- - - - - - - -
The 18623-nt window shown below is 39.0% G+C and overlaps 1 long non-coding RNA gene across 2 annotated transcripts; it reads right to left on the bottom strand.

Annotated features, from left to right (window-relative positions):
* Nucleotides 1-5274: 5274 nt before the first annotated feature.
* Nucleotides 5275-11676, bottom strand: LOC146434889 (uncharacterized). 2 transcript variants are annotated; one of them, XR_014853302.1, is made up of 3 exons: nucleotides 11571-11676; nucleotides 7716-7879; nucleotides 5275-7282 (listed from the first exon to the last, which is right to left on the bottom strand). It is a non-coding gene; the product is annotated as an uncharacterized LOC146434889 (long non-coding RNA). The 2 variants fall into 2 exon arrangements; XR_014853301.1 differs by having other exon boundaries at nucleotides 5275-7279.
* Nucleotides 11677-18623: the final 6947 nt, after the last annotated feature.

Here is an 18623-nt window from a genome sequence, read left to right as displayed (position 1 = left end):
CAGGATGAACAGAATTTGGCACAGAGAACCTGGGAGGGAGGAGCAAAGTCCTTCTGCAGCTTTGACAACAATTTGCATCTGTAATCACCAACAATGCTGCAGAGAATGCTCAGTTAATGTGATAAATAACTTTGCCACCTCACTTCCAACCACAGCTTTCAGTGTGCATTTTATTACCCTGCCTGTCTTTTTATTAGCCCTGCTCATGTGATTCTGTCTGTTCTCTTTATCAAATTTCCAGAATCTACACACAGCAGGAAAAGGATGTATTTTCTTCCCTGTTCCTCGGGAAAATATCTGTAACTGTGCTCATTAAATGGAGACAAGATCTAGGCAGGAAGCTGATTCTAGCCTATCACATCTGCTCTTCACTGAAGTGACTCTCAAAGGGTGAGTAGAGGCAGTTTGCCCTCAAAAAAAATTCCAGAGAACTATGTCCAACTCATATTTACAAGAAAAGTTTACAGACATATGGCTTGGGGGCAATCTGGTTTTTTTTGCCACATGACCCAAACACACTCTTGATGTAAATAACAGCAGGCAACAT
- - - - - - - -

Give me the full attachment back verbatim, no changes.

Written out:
The 18623-nt window shown below is 39.0% G+C and overlaps 1 long non-coding RNA gene across 2 annotated transcripts; it reads right to left on the bottom strand.

Annotated features, from left to right (window-relative positions):
* Nucleotides 1-5274: 5274 nt before the first annotated feature.
* Nucleotides 5275-11676, bottom strand: LOC146434889 (uncharacterized). 2 transcript variants are annotated; one of them, XR_014853302.1, is made up of 3 exons: nucleotides 11571-11676; nucleotides 7716-7879; nucleotides 5275-7282 (listed from the first exon to the last, which is right to left on the bottom strand). It is a non-coding gene; the product is annotated as an uncharacterized LOC146434889 (long non-coding RNA). The 2 variants fall into 2 exon arrangements; XR_014853301.1 differs by having other exon boundaries at nucleotides 5275-7279.
* Nucleotides 11677-18623: the final 6947 nt, after the last annotated feature.

Here is an 18623-nt window from a genome sequence, read left to right as displayed (position 1 = left end):
CAGGATGAACAGAATTTGGCACAGAGAACCTGGGAGGGAGGAGCAAAGTCCTTCTGCAGCTTTGACAACAATTTGCATCTGTAATCACCAACAATGCTGCAGAGAATGCTCAGTTAATGTGATAAATAACTTTGCCACCTCACTTCCAACCACAGCTTTCAGTGTGCATTTTATTACCCTGCCTGTCTTTTTATTAGCCCTGCTCATGTGATTCTGTCTGTTCTCTTTATCAAATTTCCAGAATCTACACACAGCAGGAAAAGGATGTATTTTCTTCCCTGTTCCTCGGGAAAATATCTGTAACTGTGCTCATTAAATGGAGACAAGATCTAGGCAGGAAGCTGATTCTAGCCTATCACATCTGCTCTTCACTGAAGTGACTCTCAAAGGGTGAGTAGAGGCAGTTTGCCCTCAAAAAAAATTCCAGAGAACTATGTCCAACTCATATTTACAAGAAAAGTTTACAGACATATGGCTTGGGGGCAATCTGGTTTTTTTTGCCACATGACCCAAACACACTCTTGATGTAAATAACAGCAGGCAACAT